I love farmer's markets. They are the only place to buy tomatoes that don't taste like cold tap water. I can buy the exact amount of ingredients I need for a Nicoise salad without having so much leftover that after eating it for lunch and dinner for 2 days I come to hate Nicoise salad. I can hand pick every piece of fruit instead of buying it in a plastic bag, which inevitably contains one hidden piece of quick-to-expire reject fruit. The food is seasonal, there is a great variety (ever tried to buy an artichoke at Supervalue? Good luck.) and there's the social aspect (everybody's better looking at a farmer's market. True story). Shopping at farmer's markets makes me feel more in control of my food and more connected to the process of production, purchase and consumption. It also makes me feel more European but in a less embarrassing way than the addition of 'grand' in my everyday vocabulary.
It is this love of markets that inspired me to start a bakery stall of my own. That was in 2007. The rest is all part of the history of Caryna's Cakes, which I am keeping in my back pocket for another blog post. This Sunday I spent the day selling at Macreddin Village Market in Wicklow. I had my camera with me, a took a few snaps so I could show you what it's like to be on the other side of the table.
Early in the morning
I play real life Tetris, but with delicate perishable goods fitting into a 2 door hatchback along with a 6 foot table, a 4 foot square gazebo, cake stands, cake boxes and the like. Once the goods are loaded, I aim to get to the market an hour before it opens to setup. Macreddin Village is an hour drive away, which means waking up at 9:25 (unless I'm selling scones, muffins or bread. This necessitates same day baking and early early early wake up), packing the car at 9:30, leaving at 10, arriving at 11 and setting up for 12.The drive is always spectacular so it's hard to stay bleary-eyed for long, no matter how late I was up baking.
|Nestled in the Wicklow mountains|
|some of the stalls are operated by Brooklodge Hotel. Others are producers from the locality. And then there's me.|
If you need a hand setting up there are plenty of friendly rugged men to offer their assistance.
|Here are a couple of the staff at Macreddin Village who help with the setup of the market and the general running of the place. Impressing dreadlock tail, no?|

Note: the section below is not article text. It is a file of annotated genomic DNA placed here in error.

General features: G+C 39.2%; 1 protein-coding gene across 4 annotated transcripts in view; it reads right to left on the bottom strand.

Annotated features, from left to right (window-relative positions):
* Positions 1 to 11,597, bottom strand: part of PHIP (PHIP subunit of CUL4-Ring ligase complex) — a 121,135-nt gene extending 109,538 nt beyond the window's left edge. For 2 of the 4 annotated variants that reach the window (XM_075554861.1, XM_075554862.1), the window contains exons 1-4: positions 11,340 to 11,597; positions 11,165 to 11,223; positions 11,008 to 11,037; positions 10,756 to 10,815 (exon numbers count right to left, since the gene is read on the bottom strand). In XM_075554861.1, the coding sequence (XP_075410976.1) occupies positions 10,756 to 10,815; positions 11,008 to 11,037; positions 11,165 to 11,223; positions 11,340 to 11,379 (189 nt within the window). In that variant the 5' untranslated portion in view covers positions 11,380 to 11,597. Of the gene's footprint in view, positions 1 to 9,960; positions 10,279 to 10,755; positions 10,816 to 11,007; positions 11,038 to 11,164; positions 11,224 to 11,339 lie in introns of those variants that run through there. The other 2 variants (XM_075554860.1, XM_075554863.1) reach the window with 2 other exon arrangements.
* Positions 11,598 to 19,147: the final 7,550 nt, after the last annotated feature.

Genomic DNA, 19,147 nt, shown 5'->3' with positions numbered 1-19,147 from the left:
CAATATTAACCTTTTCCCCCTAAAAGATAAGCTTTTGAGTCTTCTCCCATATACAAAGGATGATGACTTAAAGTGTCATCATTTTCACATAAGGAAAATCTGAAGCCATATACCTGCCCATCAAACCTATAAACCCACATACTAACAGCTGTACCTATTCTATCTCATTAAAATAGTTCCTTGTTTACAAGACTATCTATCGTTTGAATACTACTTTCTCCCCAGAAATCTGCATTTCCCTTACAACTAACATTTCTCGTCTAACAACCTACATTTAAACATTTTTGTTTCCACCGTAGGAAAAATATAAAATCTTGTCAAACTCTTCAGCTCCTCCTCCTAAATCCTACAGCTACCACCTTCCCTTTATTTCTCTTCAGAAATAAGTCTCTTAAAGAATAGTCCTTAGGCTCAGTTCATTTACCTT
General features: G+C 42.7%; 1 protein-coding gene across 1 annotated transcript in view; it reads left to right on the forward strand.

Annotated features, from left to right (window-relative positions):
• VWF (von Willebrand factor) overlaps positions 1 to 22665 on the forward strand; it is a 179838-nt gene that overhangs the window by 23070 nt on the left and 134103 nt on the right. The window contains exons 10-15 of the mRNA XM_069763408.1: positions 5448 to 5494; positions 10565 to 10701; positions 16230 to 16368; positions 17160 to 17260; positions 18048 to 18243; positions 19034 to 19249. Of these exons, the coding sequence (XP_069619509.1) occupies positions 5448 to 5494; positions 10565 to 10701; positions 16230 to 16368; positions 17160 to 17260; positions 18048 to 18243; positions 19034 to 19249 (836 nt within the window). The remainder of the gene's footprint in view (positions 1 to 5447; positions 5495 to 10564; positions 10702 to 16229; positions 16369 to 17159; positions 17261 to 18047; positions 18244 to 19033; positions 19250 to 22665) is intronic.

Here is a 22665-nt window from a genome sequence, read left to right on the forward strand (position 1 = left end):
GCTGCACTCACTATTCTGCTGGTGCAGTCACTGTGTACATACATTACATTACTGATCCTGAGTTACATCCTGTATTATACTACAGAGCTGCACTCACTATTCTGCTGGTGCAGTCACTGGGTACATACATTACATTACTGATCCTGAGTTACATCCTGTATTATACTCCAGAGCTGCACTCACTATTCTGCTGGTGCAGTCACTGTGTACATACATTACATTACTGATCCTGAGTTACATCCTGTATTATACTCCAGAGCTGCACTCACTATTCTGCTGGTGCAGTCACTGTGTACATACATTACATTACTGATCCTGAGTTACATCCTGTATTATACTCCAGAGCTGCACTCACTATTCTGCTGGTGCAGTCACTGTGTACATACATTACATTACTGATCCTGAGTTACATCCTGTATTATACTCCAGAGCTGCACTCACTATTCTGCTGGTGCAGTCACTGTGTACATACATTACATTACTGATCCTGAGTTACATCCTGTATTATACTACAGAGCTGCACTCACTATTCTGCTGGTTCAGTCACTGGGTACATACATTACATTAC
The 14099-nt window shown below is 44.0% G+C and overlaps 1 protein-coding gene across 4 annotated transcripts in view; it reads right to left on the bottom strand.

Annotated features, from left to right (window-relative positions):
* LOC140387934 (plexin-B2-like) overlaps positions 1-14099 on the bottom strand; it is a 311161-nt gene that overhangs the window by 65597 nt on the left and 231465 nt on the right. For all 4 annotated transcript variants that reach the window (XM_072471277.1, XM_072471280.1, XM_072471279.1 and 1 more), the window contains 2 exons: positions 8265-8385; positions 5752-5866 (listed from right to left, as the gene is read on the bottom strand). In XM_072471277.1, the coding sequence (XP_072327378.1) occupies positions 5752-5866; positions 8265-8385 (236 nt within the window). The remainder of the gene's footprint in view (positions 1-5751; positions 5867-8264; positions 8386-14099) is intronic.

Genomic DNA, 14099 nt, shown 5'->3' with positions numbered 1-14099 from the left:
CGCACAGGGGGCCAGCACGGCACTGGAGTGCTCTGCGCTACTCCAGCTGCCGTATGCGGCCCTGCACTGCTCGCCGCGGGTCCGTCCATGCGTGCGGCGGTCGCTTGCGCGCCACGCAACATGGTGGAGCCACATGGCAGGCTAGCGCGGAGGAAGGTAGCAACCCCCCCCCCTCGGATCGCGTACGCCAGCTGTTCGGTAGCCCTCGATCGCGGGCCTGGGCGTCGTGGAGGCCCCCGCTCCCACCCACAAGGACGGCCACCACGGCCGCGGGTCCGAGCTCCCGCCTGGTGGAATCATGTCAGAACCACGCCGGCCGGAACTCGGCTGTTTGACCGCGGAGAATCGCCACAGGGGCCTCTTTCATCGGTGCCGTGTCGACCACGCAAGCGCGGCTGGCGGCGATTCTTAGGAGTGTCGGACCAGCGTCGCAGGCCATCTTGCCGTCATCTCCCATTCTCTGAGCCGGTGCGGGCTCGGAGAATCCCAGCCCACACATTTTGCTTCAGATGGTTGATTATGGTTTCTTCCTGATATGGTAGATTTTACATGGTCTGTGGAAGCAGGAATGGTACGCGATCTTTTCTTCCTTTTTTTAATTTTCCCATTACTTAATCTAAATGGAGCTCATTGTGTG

Your pitch is more or less on a first come first served basis. However, I choose my pitch using a scientific method called Tradesies. Selling at the markets is especially great because of tradesies. I always bring over and above the amount of cake I think I can sell in hopes of trades.
|To my right was pig. I love pig.|
|To my left was coffee. Important.|
|I was facing Ciara's Pantry. Pretty jams, chutneys, relishes ans salad dressings|
|Also facing Peter and Jenny Young of Castlefarm Shop. Love it.|
Fist trade of the day was for breakfast
|One Pecan Butterscotch Cinnamon bun...|
|...for a big piece of handmade Castlefarm Shamrock cheese with fennugreek.|
|as well as some gorgeous rhubarb|
|I got the most delicious bottle of balsamic vinegar from Teach Hilda, organic Italian products|
|Caherhurley Nurseries got an almond & raspberry slice in exchange for an organic Alpine strawberry plant|
|...which I intend to mind and nurture and grow. Which reminds me... I need to water that plant, don't I?|
|I acquired a very pink and pretty blackcurrant dressing for Ciara's pantry in exchange for a Raspberry Cheesecake Brownie|
|The last trade of the day way an almond & raspberry slice...|
|...in exchange for a delicious organic spit pork sandwich with pear chutney|
Another reason I love selling at the markets is the customers. If you're one of those customers that approaches the stall with trepidation and asks me with a scrunched up nose, "Is that nice?" or "That's very expensive. I could get that in Tesco for 20 cent!" then I'm talking about the other customers. I love customers who appreciate a good piece of cake. Especially those whose eyes widen with excitement as they take in the feast of sweet treats in front of them. One set of customers who especially don't hold back are the children. "CAKE! MOM, LOOK! CAKE! PLEEEEEEASE CAN I GET ONE!!!!?????"
|His exact words were "CHOCOLATE!!!!!!!!! CHOCOLATE!!!!!!!!!!"|
Children have so much to gain from the shopping experience at farmer's markets. They make the connection with the food they eat and where is comes from. I love it when children ask me questions about the cakes when they are choosing between a vanilla bean cupcake or a gingerbread cookie. Without intending it they are learning and researching in order to make an informed consumer decision. How often do they get to ask the producer directly?
They also learn about paying money in exchange for goods, as in
Parent: "now give the lady the money you're holding".
They learn about budgeting, as in
Child: "How much are the brownies? €2.50? But I have €4." and they uncurl their palm to reveal their 2 coins.
They learn about negotiating, as in
Child: "How much are the brownies? €2.50? But I have €2"
And it teaches them manners, as in (overheard at the Dublin Food Co-op by one particularly clever and innocent child)
Parent: "Now what do you say to the lady?"
Child: "I'm going to eat this."
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